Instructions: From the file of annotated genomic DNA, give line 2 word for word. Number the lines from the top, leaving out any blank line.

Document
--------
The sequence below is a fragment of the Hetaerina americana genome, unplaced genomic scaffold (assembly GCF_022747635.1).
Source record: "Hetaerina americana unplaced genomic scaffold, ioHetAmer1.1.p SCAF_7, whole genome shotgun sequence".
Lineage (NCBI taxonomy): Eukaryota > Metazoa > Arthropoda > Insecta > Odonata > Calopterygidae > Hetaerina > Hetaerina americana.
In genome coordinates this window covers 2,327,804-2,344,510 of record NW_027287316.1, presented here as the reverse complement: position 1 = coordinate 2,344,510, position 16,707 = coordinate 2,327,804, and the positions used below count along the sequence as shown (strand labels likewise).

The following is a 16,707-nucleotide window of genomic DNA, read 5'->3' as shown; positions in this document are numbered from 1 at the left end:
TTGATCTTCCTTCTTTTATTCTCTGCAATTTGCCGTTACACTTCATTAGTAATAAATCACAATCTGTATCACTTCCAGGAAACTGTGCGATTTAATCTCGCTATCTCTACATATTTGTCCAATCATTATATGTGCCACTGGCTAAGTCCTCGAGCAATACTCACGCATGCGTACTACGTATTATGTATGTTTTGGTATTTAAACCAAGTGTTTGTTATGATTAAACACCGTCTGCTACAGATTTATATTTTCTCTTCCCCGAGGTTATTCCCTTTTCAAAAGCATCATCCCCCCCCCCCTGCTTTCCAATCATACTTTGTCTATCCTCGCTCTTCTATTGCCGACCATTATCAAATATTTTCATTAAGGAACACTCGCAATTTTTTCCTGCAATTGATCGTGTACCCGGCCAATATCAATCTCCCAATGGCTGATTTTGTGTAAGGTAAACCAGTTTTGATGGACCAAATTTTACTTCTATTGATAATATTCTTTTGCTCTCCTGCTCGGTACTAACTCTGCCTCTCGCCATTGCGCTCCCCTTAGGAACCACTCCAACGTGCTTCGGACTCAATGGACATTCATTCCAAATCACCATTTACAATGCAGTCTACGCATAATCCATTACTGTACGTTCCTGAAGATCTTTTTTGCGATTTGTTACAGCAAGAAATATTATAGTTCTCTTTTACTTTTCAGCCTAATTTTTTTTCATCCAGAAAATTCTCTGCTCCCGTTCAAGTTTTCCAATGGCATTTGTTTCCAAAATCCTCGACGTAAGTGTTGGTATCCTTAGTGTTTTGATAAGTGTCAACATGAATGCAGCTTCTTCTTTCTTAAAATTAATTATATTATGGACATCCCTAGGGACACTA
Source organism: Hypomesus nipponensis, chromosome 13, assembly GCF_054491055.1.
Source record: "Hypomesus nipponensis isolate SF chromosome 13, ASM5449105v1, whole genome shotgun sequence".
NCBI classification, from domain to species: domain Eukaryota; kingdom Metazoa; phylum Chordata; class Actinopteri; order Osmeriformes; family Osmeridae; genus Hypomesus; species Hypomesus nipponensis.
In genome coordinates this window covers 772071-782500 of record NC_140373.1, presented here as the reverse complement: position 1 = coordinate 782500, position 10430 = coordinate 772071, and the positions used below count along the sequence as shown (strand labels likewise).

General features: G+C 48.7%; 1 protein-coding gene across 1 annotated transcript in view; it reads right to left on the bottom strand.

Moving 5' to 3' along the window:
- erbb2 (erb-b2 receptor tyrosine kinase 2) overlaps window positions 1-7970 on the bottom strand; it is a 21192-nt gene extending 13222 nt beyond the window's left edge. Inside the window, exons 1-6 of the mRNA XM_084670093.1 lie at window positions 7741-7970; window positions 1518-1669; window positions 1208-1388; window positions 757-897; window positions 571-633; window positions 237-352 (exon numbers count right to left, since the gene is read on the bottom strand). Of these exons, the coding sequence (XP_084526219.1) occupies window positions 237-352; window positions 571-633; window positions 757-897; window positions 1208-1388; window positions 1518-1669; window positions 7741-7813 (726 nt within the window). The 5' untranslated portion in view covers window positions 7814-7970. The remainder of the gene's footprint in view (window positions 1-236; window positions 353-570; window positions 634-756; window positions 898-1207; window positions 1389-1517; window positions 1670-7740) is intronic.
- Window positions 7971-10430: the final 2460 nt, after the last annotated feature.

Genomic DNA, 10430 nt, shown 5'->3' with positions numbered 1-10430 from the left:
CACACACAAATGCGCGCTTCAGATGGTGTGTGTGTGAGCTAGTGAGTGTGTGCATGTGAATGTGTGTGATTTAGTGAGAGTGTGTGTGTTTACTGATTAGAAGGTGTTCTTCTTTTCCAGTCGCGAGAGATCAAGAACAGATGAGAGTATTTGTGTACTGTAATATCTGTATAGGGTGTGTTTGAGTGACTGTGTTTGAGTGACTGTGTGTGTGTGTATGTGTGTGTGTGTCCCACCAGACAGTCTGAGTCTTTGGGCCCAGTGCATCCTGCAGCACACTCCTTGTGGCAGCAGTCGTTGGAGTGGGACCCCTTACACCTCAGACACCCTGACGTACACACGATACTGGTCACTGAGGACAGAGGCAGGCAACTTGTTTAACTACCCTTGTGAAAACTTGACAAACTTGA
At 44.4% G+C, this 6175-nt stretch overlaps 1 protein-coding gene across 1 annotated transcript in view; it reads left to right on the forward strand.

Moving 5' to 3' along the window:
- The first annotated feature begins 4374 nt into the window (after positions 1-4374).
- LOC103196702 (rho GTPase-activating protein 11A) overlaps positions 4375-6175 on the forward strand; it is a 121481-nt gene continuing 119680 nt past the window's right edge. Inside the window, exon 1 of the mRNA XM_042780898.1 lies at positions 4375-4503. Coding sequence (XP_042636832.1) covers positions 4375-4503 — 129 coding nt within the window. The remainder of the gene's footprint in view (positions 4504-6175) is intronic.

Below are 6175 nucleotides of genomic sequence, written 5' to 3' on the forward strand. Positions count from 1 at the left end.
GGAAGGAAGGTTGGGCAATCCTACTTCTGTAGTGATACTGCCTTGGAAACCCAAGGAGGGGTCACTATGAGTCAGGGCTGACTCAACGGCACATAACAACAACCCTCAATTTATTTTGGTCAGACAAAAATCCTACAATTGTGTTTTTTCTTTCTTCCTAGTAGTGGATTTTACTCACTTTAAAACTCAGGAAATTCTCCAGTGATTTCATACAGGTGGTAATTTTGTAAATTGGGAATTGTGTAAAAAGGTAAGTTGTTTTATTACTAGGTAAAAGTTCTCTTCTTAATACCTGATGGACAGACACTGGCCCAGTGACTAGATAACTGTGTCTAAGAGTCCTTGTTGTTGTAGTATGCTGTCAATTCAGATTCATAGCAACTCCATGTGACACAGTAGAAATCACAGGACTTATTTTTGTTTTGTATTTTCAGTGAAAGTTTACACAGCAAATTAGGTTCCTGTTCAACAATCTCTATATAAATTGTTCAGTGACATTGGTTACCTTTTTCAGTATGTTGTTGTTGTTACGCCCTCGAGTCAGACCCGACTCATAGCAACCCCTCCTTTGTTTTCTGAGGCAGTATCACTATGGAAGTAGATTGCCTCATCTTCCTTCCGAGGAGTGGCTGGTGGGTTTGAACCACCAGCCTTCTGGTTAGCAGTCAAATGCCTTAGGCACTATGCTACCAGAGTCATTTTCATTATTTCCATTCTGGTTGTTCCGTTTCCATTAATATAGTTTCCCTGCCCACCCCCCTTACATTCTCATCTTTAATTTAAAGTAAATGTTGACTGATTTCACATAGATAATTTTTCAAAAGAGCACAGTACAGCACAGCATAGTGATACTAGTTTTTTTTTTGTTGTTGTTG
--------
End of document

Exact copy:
Source record: "Hetaerina americana unplaced genomic scaffold, ioHetAmer1.1.p SCAF_7, whole genome shotgun sequence".